IT WAS not a good idea for the children or friends of Earl Morton Washington Jr. to be playing hooky on Germantown Avenue when he was driving the Route 23 Trolley.
"He would stop the trolley with passengers in the middle of the street, get out and yell at whomever he saw, telling them to get their butts back to school," his family said.
"Many passengers would agree with him and yell out the window, 'Yeah, that's right, get back in school!' "
That was the kind of dad, granddad and great-granddad Earl was - deeply committed to education and hard work, and not very tolerant when he encountered those who didn't agree with him.
Earl Washington, a SEPTA trolley operator for 39 years, Army veteran of World War II and active churchman, died of pneumonia and heart failure Nov. 29. He was 92 and lived in Mount Airy.
Earl also was active in his community. He served as president of the West Weaver Street Civic Group. He organized trips and drove the neighborhood children to places such as Parvin State Park and Clementon Amusement Park in New Jersey, and Hershey Park.
He was baptized at the Enon Baptist Church and later joined Mount Airy Church of God in Christ, where he became a deacon. He served as a bus driver and usher, and worked in the Mount Airy Christian Day School in security and maintenance.
Earl was born in Philadelphia to Dorothy E. Gilliam and Earl M. Washington Sr. He graduated from Thyne Institute, a school for African-American students in Chase City, Va.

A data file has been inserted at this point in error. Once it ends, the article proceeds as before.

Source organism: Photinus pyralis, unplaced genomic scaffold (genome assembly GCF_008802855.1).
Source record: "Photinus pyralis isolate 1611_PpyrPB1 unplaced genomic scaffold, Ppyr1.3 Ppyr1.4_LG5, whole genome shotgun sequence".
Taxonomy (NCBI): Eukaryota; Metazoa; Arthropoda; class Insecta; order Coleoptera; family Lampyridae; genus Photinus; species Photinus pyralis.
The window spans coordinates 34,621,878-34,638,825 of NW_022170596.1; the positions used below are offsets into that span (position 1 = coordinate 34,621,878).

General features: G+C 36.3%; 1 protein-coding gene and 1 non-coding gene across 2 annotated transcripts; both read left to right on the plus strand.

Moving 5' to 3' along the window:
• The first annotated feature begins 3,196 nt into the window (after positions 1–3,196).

It was there that he met his wife, Virginia L. Flowers. They were married Jan. 12, 1946.
Earl enrolled at the Tuskegee Institute in Alabama after graduating from Thyne. He was drafted into the Army in 1942, and attained the rank of sergeant.
He was discharged in 1944 and took a job with the old Budd Company in the shipping-and-receiving department.
He went to work for the Philadelphia Transportation Co., the forerunner of SEPTA.
His family said Earl was a great tease, and liked to keep his children, grandchildren and great-grandchildren amused. But he also wouldn't take any nonsense.
"With his deep, boisterous voice, he would scare most kids straight both at home and in the neighborhood," his family said.
Besides his wife, he is survived by two daughters, Earlene and Dorothea; three sons, Craig, Garry and Brent; 11 grandchildren and 12 great-grandchildren.